Gatling JDBC Release 1.0.0

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Although some weeks have already passed, I want to announce the release of Gatling JDBC 1.0.0. This Gatling extension can be used to performance-test JDBC within Gatling simulation. It is now available on Maven central and can be added easily to your build.sbt:

libraryDependencies += "de.codecentric" %% "gatling-jdbc" % "1.0.0"

It provides actions for basic SQL commands like

  • Create table
  • Drop table
  • Select
  • Insert
  • Delete

Next to those, simple checks can be performed on the data received by selects. Before I show you some examples, I would like to give you some background on the extension.

Why Gatling JDBC?

In one of my earlier blog posts related to Gatling performance tests I showed how to extend Gatling. The example implementation for the blog post was a JDBC extension.

After the example project rested for a while, I was wondering if it should be published on Maven central. The project was working and in a better shape than my usual example projects. Obviously, I decided to push it to Maven Central and therefore make it available to a broader group of users.

To give you a feeling for how the library can be used, I want to show you some of the usages that have more than one way to be applied.

Usage

When implementing the extension, I followed the fluent API approach of Gatling as best as I could. Still, I wanted to keep as much flexibility as possible for the user. E.g. a select can be performed in two ways. Firstly:

exec(jdbc("selection")
  .select("*")
  .from("table")
)

to get the values of all columns. Alternatively:

exec(jdbc("selection")
  .select("id, num")
  .from("table")
)

to select only a limited amount of columns.

Creating tables and their columns using strings seemed disadvantageous. Columns have to have a name, a type and optionally constraints. Also, a table must consist of at least one column. Therefore, I decided to to make use of Scala’s type safety here. This was when the ColumnHelper was introduced. It provides helper functions to create columns and their attributes. This provides a way to have some safety but still enough freedom for the users. Creating a table with two columns looks like this:

import de.codecentric.gatling.jdbc.builder.column.ColumnHelper._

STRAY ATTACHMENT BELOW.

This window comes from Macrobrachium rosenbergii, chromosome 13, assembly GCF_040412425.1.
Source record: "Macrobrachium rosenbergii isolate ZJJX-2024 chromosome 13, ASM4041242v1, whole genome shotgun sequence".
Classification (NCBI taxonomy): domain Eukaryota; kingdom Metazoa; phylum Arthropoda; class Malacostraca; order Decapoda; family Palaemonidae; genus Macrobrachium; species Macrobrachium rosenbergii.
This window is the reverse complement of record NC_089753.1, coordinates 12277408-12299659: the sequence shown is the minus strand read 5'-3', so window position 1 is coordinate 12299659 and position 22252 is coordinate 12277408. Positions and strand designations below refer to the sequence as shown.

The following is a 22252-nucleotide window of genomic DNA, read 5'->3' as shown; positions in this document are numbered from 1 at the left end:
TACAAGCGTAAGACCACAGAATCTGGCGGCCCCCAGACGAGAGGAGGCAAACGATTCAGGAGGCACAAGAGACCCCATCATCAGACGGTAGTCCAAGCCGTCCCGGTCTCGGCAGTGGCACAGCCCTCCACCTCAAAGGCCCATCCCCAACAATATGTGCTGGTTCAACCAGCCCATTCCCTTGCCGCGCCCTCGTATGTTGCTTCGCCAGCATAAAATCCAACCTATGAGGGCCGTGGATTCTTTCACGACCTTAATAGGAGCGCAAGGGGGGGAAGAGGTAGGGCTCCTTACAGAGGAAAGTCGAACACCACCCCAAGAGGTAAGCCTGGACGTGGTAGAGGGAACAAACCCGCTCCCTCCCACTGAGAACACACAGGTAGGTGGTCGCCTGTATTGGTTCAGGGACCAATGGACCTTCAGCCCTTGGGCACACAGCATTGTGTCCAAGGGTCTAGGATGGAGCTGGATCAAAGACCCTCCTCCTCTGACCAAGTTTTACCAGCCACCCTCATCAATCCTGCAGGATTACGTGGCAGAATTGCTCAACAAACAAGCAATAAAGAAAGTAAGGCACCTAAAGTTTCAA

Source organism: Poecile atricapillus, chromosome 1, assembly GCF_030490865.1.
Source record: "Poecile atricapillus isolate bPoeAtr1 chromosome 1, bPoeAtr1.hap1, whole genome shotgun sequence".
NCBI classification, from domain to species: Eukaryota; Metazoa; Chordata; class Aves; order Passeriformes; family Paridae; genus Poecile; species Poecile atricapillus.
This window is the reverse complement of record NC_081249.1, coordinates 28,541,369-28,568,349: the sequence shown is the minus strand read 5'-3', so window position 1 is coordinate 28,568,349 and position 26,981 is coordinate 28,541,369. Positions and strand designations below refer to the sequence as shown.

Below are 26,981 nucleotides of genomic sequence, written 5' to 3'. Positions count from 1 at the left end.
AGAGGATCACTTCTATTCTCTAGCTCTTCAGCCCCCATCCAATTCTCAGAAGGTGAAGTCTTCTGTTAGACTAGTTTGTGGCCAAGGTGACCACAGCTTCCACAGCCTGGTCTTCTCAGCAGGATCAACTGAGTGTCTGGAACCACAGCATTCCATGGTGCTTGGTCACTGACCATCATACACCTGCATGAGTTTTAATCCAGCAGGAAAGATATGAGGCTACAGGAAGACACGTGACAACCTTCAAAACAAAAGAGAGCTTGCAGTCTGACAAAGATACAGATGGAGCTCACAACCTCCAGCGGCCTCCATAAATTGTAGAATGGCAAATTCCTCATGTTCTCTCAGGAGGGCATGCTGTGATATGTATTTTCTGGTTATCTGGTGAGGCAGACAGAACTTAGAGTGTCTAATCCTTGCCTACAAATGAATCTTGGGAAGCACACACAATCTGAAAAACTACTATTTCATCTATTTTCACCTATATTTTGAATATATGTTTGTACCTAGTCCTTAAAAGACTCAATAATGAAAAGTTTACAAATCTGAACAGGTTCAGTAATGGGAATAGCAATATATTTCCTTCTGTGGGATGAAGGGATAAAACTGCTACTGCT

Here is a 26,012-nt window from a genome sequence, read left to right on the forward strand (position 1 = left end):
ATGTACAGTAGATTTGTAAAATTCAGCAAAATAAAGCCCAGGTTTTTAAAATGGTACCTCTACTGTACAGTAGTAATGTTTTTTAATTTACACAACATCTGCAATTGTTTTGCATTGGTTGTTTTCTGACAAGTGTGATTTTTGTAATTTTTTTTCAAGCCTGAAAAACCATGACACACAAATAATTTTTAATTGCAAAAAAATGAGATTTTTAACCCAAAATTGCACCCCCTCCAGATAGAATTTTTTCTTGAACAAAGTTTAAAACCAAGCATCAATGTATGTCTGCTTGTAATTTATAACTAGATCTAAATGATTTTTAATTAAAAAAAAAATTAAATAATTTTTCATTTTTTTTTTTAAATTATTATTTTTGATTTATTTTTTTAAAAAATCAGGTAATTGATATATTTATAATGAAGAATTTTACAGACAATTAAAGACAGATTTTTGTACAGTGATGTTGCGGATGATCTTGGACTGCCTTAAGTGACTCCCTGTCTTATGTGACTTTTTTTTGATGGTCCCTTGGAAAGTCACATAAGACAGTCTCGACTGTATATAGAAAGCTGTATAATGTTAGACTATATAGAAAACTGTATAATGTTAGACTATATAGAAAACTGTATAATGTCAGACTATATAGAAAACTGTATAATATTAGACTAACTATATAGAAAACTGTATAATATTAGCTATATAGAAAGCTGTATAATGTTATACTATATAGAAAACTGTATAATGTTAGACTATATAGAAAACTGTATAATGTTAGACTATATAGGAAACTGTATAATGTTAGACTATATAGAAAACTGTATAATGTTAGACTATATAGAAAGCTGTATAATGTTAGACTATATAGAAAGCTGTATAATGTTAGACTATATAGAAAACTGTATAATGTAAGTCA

...
exec(jdbc("bar table")
      .create()
      .table("table")
      .columns(
        column(
          name("id"),
          dataType("INTEGER"),
          constraint("PRIMARY KEY")
        ),
        column(
          name("num"),
          dataType("INTEGER")
        )
      )
    )

As you can see, there are no constants or similar for data types and constraints. In order to avoid implementing translations for the different databases and adhering to every special case, using strings was again the simplest solution. That ways, the users can use all the data types and constraints the concrete database provides.

For insertions we can choose between using the implicit order of a table or to provide it explicitly. The former case looks like this:

exec(jdbc("insertion")
  .insert()
  .into("table")
  .values("${n}, ${n}")
)

Whereas the latter case looks like this:

exec(jdbc("insertion")
  .insert()
  .into("table (id, num)")
  .values("${n}, ${n}")
)

As before, using a simple string provided the greatest flexibility.

Since I only want to present the exceptional things here and not repeat the whole README, the last thing I want to show are the checks. Inspired by the checks Gatling’s HTTP module provides, the JDBC checks should provide at least a basic form of validation. For now, checks can only be appended to selects. The trait JdbcCheckSupport provides a method to create a simpleCheck. This method takes a function List[Map[String, Any]] => Boolean.
The list represents every row returned by a select and the map the different columns. If the function evaluates to true the check is successful.
If we have a select that returns only one row and if we want to check only one column, it can look like this:

import de.codecentric.gatling.jdbc.Predef._ // Predef extends JdbcCheckSupport
...
    exec(jdbc("selection")
      .select("num")
      .from("table1")
      .where("id=4")
      .check(simpleCheck(result => result.head("num") == 4))

I hope this gives you an impression of how to use the library. If you want to see more examples, take a look into the project. The classes that end with “Simulation” are example implementations.

What’s next?

Currently, I do not have a roadmap for the project. Since I have no idea how big the interest in JDBC performance testing is, I am curious about the feedback I will receive. So, if you have any suggestions or find any bugs, please feel free to let me know via GitHub. I will try to answer all requests as quickly as possible.

Ronny Bräunlich

Ronny works since May 2017 for the codecentric AG. He is convinced about TDD and works mostly in the JVM ecosystem.

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